In a special Saturday night Halloween Meetup, my movie group watched The Seventh Victim. I'd never heard of the 1943 movie before and was expecting a low budget "Creature Feature" kinda flick. I was surprised by how sophisticated it was. First of all, it wasn't about the supernatural or the undead. It was about a devil worshiping cult that operated in broad daylight in Manhattan. (Very Rosemary's Baby.) And it was really well made. It had it's campy elements to be sure (the leading man was Hugh Beaumont, aka Ward Cleaver, and all the sets were cheap and on the soundstage), but producer Val Lewton clearly had respect for the medium and his audience as he built suspense.
And as I was really getting into it, I was shocked by this scene. Not only because of the content -- one of the evildoers breaks into the heroine's apartment and confronts her when she's most vulnerable -- but because I've seen it dozens of times before.
|The Seventh Victim (1943)|
Alfred Hitchcock knew Val Lewton in the 1940s when they were both under contract to David O. Selznick. They frequently dined together, talking shop. Obviously Hitch admired what his fellow laborer in the cinematic salt mines did, even without the budgets studios regularly afforded Hitchcock. Since I consider Psycho a nearly perfect film, I was fascinated to see this.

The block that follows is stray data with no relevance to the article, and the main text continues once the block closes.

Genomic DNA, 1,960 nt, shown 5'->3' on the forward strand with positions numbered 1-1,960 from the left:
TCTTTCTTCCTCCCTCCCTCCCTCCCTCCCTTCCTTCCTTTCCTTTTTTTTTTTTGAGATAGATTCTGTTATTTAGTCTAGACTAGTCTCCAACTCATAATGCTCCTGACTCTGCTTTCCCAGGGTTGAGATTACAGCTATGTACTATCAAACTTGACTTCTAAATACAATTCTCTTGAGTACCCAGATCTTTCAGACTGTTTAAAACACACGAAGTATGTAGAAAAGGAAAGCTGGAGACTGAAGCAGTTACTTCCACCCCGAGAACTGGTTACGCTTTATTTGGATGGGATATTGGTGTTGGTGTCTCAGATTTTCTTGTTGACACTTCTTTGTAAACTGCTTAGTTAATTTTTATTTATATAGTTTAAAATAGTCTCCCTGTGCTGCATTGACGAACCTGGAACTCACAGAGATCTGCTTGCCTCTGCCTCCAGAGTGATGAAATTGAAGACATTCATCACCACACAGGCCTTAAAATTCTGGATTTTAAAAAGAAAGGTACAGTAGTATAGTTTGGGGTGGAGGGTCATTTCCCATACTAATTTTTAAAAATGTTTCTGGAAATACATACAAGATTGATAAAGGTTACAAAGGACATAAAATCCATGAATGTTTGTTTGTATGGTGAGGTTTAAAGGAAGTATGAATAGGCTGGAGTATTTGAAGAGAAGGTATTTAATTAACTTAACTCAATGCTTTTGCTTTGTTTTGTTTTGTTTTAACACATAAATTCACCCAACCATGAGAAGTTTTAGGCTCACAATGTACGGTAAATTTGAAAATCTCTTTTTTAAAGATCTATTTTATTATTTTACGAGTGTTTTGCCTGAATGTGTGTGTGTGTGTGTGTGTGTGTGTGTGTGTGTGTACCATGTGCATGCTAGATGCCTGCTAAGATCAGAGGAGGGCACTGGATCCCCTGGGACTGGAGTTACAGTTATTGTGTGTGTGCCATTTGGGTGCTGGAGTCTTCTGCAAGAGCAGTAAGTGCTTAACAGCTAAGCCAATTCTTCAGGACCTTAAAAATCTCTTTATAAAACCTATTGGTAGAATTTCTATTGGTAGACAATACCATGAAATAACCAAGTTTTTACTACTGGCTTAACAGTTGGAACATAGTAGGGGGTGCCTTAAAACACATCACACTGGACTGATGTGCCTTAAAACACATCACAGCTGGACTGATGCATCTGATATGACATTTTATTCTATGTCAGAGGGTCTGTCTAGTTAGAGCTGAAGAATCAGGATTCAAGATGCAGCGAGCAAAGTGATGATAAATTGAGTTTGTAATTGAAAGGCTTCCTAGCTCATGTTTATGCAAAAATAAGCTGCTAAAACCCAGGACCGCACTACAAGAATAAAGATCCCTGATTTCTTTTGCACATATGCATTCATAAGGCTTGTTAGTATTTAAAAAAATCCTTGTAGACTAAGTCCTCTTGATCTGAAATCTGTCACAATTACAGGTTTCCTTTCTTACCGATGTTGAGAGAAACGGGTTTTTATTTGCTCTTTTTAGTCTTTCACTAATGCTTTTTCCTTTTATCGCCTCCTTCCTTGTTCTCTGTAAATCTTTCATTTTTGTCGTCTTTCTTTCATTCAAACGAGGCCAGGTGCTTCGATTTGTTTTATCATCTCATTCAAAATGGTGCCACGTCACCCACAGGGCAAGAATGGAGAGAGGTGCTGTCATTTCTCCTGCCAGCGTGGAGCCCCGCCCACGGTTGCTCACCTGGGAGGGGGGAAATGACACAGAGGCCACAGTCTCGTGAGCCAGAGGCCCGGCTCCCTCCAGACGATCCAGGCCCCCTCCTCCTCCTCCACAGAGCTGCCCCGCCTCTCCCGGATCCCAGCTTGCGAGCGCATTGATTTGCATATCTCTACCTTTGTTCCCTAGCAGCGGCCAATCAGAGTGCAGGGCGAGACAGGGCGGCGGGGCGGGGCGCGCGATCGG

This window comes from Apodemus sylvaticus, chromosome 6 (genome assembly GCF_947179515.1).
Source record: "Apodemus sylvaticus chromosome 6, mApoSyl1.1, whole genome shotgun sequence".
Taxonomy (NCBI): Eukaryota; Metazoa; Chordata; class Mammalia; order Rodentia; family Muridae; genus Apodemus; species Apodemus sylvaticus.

Just getting to the movie was filled with drama. First my el train was delayed at the second stop as cops boarded each car and eyeballed each of us passengers. Usually I appreciate the blue presence on the el because I believe it can be preemptive. But last night, the police were clearly looking for a very specific, and most likely not very nice, someone, and it was a sobering reminder that city living is not inherently safe. Secondly, it was making me late for the movie.
Then the train was halted altogether because of track construction. We were reassured that free shuttle buses would get us to our destinations. I was already running late! So while I toyed with just saying "fuck it" and heading home, I chose to spend the $10 for a cab and I made it barely in time.
I'm glad I chose to go. I learned something about a talented filmmaker, and it's always good to talk to people who don't know me from work. Really. Every now and again it washes over me how few civilians* I know anymore.
*People not at all involved in advertising